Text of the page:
Part 4 - SharePoint-Hosted App

This post is in continuation to my previous posts about SharePoint 2013 App Model. You can see the previous posts here:

 

SharePoint-Hosted App

 

A SharePoint hosted app is one where the business logic is implemented within the client (browser). These types of apps do not have any external dependencies nor do they use any server-side code but they can utilize some SharePoint artifacts such as lists and libraries for storing content. SharePoint will host the app in a special isolated subweb (SPWeb) that has all the same capabilities of a regular SPWeb. All logic & code runs in the client. Apps could make external service calls from the client using some provided tools.

 

Understanding the App URL

 

Consider an app installed in the SPWeb http://intranet.mydomain.com .The app URL will be (for example): http://app-bf473b5225nn0f.apps.mydomain.com/SharePointAppWebTitle

AppUID and AppName are highlighted in bold in the above Url. App UID is a unique 14 character identifier that is given to each app installation in that particular customer /tenancy. This makes the domain unique for each app. App Name is the name of the SPWeb folder under which the app is installed. Currently this is a GUID and is automatically generated. In the case of a hosted deployment, the root domain (mydomain.com in the above scenario) is always SharePoint.com.

 

Explore App Solution Structure

 

Once you have set up your VM for SharePoint 2013, open Visual Studio 2012 and create a new project using template "Apps for SharePoint 2013" for creating apps for SharePoint.

 

 

Provide the name of the SharePoint app, the SharePoint which you will use for debugging and select the option where you would like to host SharePoint app. For this post, we will select "SharePoint-hosted" as shown in screenshot below:

 

 

The following screenshot shows a new project created from "Apps for SharePoint 2013" template in Project Explorer and illustrates its structure.

 

 

App Manifest

Any app for SharePoint (be it SharePoint hosted or cloud hosted) includes an appmanifest.xml file. The appmanifest.xml defines the high level app's attributes like the title, internal name, icon path and version of the app. The most important item specified in the app manifest is the URL of the start page, which is the page that opens when the app is started.

If app needs to access any SharePoint resources outside the app web, then requests for permission is also defined in the app manifest via Permissions tab. You can also define a list of the prerequisites in app manifest, if any, that must be available to the app in order for the app to be installed. For example, certain features may need to be installed and activated, and certain services may need to be licensed and installed. You can right click on app manifest and select "view code" to view the details:

Notice that with start page, there is a dynamic token prefix as ~appWebUrl, and SharePoint will replace this dynamic token at runtime depending on which site the app is installed. App Principal is needed for identification, for authentication and authorization purposes, of the app. For SharePoint hosted app, App Principal will always be internal as SharePoint is going to track the identity of the app internally and does not need any outside help.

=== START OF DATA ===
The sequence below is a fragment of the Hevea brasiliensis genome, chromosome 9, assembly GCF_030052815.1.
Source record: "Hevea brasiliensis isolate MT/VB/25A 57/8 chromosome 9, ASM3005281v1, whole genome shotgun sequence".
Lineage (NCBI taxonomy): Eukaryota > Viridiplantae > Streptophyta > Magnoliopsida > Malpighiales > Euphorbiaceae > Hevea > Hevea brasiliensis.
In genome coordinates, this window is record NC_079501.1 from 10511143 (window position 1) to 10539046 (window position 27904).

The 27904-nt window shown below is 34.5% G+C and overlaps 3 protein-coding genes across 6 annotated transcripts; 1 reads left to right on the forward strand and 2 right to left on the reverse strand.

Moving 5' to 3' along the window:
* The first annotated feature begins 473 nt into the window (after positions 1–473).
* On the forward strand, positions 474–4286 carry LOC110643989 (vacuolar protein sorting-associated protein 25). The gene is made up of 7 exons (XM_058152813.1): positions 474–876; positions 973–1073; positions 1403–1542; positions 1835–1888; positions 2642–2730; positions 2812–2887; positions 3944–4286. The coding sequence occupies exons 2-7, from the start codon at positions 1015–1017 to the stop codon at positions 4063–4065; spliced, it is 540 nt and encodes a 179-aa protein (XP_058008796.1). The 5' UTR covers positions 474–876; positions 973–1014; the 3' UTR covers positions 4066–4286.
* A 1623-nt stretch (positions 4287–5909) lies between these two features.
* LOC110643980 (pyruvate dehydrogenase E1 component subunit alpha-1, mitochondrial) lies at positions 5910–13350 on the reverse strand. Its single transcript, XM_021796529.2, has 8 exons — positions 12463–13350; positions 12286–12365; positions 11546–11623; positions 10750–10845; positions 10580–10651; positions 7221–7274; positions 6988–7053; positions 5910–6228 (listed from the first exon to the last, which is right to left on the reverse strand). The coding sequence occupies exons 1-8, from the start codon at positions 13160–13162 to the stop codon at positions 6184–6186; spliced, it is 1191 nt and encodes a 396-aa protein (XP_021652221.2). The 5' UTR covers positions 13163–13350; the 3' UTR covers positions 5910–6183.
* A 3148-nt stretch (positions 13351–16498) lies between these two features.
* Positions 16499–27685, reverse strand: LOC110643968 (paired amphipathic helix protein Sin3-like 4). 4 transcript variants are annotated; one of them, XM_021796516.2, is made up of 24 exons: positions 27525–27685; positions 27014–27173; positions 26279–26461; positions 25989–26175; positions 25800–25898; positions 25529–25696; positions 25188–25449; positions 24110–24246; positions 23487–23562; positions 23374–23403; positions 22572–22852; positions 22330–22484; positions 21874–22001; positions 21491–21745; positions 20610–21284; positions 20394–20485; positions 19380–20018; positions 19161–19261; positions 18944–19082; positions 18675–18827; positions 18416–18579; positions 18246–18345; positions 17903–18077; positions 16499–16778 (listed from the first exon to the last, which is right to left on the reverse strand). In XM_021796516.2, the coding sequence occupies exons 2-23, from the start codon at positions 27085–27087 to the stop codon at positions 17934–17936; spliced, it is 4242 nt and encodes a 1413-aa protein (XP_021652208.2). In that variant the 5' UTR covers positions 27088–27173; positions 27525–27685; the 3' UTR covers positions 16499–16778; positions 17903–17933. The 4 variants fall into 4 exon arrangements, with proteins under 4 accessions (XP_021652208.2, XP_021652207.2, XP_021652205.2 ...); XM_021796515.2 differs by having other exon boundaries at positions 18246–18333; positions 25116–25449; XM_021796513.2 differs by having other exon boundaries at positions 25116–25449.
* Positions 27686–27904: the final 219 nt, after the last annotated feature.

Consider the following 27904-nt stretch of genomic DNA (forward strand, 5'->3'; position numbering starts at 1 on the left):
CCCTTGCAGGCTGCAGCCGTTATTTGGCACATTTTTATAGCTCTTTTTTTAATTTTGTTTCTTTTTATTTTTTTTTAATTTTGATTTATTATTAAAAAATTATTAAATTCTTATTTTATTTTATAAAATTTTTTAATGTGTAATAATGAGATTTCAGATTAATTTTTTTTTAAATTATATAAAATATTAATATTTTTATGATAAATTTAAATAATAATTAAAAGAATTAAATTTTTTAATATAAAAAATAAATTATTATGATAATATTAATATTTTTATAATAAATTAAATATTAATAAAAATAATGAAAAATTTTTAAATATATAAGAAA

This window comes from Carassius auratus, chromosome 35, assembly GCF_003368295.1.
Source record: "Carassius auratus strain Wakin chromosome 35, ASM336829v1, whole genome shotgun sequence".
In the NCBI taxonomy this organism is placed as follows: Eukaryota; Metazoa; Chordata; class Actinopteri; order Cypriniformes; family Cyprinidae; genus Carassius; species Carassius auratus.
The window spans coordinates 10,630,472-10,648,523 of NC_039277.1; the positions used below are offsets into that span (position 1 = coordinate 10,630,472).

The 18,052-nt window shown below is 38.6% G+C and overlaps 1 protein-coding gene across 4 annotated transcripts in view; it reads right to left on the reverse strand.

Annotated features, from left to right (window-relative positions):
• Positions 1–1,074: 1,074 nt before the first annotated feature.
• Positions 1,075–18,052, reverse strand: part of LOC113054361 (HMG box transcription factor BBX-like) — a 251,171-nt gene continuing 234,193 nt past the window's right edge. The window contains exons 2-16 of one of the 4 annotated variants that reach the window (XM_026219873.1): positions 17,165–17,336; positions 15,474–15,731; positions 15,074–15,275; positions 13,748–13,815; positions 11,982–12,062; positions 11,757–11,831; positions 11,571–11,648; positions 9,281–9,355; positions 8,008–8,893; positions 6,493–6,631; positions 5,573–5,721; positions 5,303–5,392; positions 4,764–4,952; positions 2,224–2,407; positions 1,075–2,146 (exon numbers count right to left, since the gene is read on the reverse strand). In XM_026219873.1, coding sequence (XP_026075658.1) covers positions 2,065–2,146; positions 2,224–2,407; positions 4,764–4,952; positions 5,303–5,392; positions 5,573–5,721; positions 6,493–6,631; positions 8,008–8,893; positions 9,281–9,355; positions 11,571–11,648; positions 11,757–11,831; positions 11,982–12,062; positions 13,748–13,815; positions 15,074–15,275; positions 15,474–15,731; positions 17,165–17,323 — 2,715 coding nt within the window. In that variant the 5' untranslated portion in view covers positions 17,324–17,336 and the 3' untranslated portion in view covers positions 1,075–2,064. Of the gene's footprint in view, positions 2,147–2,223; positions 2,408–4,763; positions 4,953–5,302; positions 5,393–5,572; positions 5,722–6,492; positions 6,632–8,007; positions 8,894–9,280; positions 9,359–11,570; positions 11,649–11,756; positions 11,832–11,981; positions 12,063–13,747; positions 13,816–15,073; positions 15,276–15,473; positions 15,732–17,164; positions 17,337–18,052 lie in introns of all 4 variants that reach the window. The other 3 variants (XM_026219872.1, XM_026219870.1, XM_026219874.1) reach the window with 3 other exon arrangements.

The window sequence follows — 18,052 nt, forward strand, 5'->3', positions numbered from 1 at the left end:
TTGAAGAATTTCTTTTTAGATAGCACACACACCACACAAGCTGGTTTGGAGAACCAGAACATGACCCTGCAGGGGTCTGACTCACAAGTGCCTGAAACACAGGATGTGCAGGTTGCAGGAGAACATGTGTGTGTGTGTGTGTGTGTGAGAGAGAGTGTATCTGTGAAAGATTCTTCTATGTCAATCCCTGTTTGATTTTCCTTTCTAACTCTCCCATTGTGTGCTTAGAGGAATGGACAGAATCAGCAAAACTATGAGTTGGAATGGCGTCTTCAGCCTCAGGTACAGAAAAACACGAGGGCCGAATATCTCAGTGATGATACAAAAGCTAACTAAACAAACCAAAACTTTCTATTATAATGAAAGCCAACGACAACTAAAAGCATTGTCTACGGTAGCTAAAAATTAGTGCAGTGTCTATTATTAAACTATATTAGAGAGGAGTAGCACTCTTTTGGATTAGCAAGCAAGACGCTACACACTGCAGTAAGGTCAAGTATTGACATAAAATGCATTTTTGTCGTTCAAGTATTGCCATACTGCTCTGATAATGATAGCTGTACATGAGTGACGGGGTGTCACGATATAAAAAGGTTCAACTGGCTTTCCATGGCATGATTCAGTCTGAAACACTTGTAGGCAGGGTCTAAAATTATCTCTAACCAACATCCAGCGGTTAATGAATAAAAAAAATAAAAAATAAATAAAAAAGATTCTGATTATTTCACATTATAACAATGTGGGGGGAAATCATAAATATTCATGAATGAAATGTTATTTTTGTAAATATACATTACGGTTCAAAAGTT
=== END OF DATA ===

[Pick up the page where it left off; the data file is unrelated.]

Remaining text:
Default.aspx (i.e. Default Start Page)

Once you open the default start page of the SharePoint hosted app (i.e. default.aspx), you'll find that Visual Studio automatically adds two content place holders in it i.e. PlaceHolderAdditionalPageHead and PlaceHolderMain. Inside of PlaceHolderAdditionalPageHead, Visual Studio automatically adds the jQuery libraries and link to app.css and app.js. You can directly start adding styles for default.aspx in app.css and can add scripts in app.js.

A SharePoint hosted app can have many pages, it's just the template provides you with the default start page. You can add as many pages or script files or CSS.  

Hello World SharePoint Hosted App

Without making any code modifications in above project, if you right click on the project, and select "deploy", it will deploy the app to SharePoint site. You can also change the site URL to deploy the app to your O365 tenant site collection. You can go
to site content and clicking on the app "My First SharePoint App" will open up the default page of the app as shown below.

 

The hello world app "My First SharePoint App" deployed above displays the name of the logged in user. This name is fetched using the SharePoint 2013 Client Side Object Model (CSOM) via JavaScript. CSOM can be used using JavaScript or by using code behind files. Since in SharePoint-hosted app, any server side code is not allowed, thus SharePoint content can be accessed using the following ways:

  1. Using client side object model via JavaScript
  2. Calling REST based APIs via JavaScript

In the above hello world app, the logged in user's name is fetched using the following CSOM code in App.js:

 

 

Debugging SharePoint-Hosted App via F5

 

Once you're done with the development of your app, you can directly hit the F5 key, its going to package your source files to install the SharePoint app on the target test site. Visual Studio then starts a session of IE, and direct you to the start page of the page, Also, note when you close the session of IE, Visual Studio starts the uninstallation and retraction process of app from the target SharePoint site. Please note that when you hit F5, Visual studio attaches the JavaScript debugger as well to IE, because of which you can directly debug the JavaScript files inside Visual Studio. However, if you would like to use JavaScript debugger built into IE (i.e. IE Developer Tools), just use Ctrl F5 instead of F5.